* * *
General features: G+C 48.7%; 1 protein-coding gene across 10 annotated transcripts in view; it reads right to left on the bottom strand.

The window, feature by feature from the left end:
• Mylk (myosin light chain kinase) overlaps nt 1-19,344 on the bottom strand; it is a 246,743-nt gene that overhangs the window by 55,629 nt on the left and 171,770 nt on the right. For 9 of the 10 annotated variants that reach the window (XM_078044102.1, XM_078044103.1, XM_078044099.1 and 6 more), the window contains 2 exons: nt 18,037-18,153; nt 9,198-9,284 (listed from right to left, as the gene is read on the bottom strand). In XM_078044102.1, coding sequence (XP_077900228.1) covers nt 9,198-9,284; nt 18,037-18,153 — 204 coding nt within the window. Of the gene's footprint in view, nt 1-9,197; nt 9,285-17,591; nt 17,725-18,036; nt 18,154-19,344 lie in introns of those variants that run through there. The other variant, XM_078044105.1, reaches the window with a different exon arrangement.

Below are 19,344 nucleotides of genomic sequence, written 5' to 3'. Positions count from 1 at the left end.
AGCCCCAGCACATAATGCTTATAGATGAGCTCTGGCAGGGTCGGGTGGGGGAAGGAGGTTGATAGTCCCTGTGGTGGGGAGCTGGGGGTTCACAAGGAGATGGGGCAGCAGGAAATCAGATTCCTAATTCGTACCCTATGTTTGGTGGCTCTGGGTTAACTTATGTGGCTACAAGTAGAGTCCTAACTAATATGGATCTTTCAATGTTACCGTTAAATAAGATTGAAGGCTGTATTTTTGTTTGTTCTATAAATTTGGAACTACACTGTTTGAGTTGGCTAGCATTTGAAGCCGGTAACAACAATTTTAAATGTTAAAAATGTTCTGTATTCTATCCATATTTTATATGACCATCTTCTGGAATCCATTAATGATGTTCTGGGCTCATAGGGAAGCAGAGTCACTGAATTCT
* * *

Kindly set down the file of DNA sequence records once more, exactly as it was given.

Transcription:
General features: G+C 48.7%; 1 protein-coding gene across 10 annotated transcripts in view; it reads right to left on the bottom strand.

The window, feature by feature from the left end:
• Mylk (myosin light chain kinase) overlaps nt 1-19,344 on the bottom strand; it is a 246,743-nt gene that overhangs the window by 55,629 nt on the left and 171,770 nt on the right. For 9 of the 10 annotated variants that reach the window (XM_078044102.1, XM_078044103.1, XM_078044099.1 and 6 more), the window contains 2 exons: nt 18,037-18,153; nt 9,198-9,284 (listed from right to left, as the gene is read on the bottom strand). In XM_078044102.1, coding sequence (XP_077900228.1) covers nt 9,198-9,284; nt 18,037-18,153 — 204 coding nt within the window. Of the gene's footprint in view, nt 1-9,197; nt 9,285-17,591; nt 17,725-18,036; nt 18,154-19,344 lie in introns of those variants that run through there. The other variant, XM_078044105.1, reaches the window with a different exon arrangement.

Below are 19,344 nucleotides of genomic sequence, written 5' to 3'. Positions count from 1 at the left end.
AGCCCCAGCACATAATGCTTATAGATGAGCTCTGGCAGGGTCGGGTGGGGGAAGGAGGTTGATAGTCCCTGTGGTGGGGAGCTGGGGGTTCACAAGGAGATGGGGCAGCAGGAAATCAGATTCCTAATTCGTACCCTATGTTTGGTGGCTCTGGGTTAACTTATGTGGCTACAAGTAGAGTCCTAACTAATATGGATCTTTCAATGTTACCGTTAAATAAGATTGAAGGCTGTATTTTTGTTTGTTCTATAAATTTGGAACTACACTGTTTGAGTTGGCTAGCATTTGAAGCCGGTAACAACAATTTTAAATGTTAAAAATGTTCTGTATTCTATCCATATTTTATATGACCATCTTCTGGAATCCATTAATGATGTTCTGGGCTCATAGGGAAGCAGAGTCACTGAATTCT